In most cases devolution has been presented as shifting responsibility to local units and therefore being more decentralised, democratic, and responsive to local communities. However the crucial decisions about goals and objectives are made by unelected technocrats in government departments with little experience in education, who are far removed from those communities. Accountability is to government rather than to the public or parents. For example, in Australia:
By the end of the 1980s, state education systems were awash with corporate plans, performance indicators. These served to reshape the labour process of teachers, whose room for autonomous action was now far more tightly constrained than it had been for two decades. In addition, teachers, along with parents, academics and non-corporatised groups, were invariably excluded from participation in policy-making groups.
The real goal of school restructuring is not local control and school autonomy, but to enable governments to abdicate responsibility for funding shortfalls. Individual schools are now responsible for turning out highly skilled students despite declining resources. More budgetary control does not mean more resources. Yet failure to meet centrally-determined quality objectives is blamed on poor school management and poor quality teaching rather than a lack of resources and funding.
Principals have to make the hard decisions about whether to cut teaching positions to fund educational programmes or whether to sell school land to finance building maintenance. Principals are responsible for raising some of the school’s non-salary operating costs and are expected to take on the role of enterprising business executives. The casualty has been student learning.
Instead of providing educational leadership to teachers, principals have had to become employers, “entrepreneurs, whose job it is to manage the school as a business and to maximise the school’s ‘market advantage’”, and ‘line managers’, ensuring that education department objectives are carried out and performance targets met. They have had to turn their attention away from educational matters to focus on strategic plans, budgets, personnel issues, and fund-raising. And instead of being able to collaborate with other principals and learn from each other they are now expected to compete with them.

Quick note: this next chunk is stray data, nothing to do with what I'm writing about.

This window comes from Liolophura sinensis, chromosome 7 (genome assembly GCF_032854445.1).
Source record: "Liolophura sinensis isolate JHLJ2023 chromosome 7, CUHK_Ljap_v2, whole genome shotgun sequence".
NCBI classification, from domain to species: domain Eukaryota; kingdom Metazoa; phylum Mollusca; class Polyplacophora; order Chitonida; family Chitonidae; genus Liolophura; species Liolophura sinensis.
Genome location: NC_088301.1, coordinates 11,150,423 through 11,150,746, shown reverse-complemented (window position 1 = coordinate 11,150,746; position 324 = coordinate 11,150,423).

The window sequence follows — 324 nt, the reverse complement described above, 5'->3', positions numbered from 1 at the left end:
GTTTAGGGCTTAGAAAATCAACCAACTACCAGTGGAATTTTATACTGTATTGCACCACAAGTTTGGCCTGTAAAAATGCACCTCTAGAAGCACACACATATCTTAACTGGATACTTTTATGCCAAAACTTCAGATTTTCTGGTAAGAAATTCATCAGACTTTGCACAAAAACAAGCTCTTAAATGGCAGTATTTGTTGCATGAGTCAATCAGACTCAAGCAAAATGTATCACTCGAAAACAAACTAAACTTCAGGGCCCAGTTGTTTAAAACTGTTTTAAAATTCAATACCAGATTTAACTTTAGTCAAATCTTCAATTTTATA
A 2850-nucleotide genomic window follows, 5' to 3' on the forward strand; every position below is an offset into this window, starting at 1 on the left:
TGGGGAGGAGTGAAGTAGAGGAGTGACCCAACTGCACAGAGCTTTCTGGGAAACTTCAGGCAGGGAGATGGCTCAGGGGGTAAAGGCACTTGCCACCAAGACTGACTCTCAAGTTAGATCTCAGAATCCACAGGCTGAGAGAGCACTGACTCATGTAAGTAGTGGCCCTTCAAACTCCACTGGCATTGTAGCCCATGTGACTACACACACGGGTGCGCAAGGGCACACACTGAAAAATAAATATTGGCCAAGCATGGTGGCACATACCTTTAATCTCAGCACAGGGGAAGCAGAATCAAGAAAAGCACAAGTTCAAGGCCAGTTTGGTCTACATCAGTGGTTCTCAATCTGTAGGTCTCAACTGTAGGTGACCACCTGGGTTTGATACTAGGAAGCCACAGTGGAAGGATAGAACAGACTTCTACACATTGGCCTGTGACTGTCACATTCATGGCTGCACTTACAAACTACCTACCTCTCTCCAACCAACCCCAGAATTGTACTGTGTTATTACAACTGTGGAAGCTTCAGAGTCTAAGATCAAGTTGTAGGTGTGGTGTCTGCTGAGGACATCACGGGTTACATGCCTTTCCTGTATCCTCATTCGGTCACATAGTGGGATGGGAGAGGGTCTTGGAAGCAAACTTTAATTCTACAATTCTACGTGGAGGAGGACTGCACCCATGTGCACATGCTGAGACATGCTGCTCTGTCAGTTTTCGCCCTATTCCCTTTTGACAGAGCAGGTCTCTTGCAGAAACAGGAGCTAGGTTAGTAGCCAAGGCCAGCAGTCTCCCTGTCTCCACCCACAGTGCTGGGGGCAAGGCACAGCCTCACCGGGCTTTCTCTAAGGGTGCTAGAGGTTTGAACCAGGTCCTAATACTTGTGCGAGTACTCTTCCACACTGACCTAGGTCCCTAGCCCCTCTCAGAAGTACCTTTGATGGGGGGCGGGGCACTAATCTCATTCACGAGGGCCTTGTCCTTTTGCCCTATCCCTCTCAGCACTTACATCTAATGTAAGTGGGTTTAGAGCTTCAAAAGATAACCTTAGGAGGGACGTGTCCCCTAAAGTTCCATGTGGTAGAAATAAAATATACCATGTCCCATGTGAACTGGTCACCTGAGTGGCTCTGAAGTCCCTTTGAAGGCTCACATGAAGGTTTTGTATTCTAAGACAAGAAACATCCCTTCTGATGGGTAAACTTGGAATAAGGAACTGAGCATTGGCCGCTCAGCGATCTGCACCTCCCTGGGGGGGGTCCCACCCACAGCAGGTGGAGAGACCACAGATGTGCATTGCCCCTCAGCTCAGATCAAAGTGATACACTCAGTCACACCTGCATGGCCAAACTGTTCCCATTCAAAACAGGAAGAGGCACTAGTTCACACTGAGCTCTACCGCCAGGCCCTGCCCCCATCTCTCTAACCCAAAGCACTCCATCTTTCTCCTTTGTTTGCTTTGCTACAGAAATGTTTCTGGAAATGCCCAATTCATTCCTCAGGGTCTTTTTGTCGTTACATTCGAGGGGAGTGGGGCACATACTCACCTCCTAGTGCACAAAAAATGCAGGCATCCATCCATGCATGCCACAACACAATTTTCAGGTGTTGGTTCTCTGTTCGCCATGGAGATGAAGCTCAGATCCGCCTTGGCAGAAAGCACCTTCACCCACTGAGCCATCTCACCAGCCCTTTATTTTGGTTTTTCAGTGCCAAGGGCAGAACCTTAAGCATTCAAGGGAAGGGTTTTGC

Such pressures have led to high turn over rates in principals in Australia, New Zealand and the UK. In 2007, a study by Pricewaterhouse Coopers, commissioned following a decline in the numbers of teachers seeking head teachers positions in the UK, suggested that schools could be headed by non-teachers who were experts in finance, human resources and project management.
In the US a Texan study found there is a very low retention rate for principals in high schools: "just over 50% of newlyhired principals stay for three years and less than 30% stay for five years". Principals in schools where students receive higher average test scores tend to stay longer and principals in poorer schools tend to have a shorter tenure.
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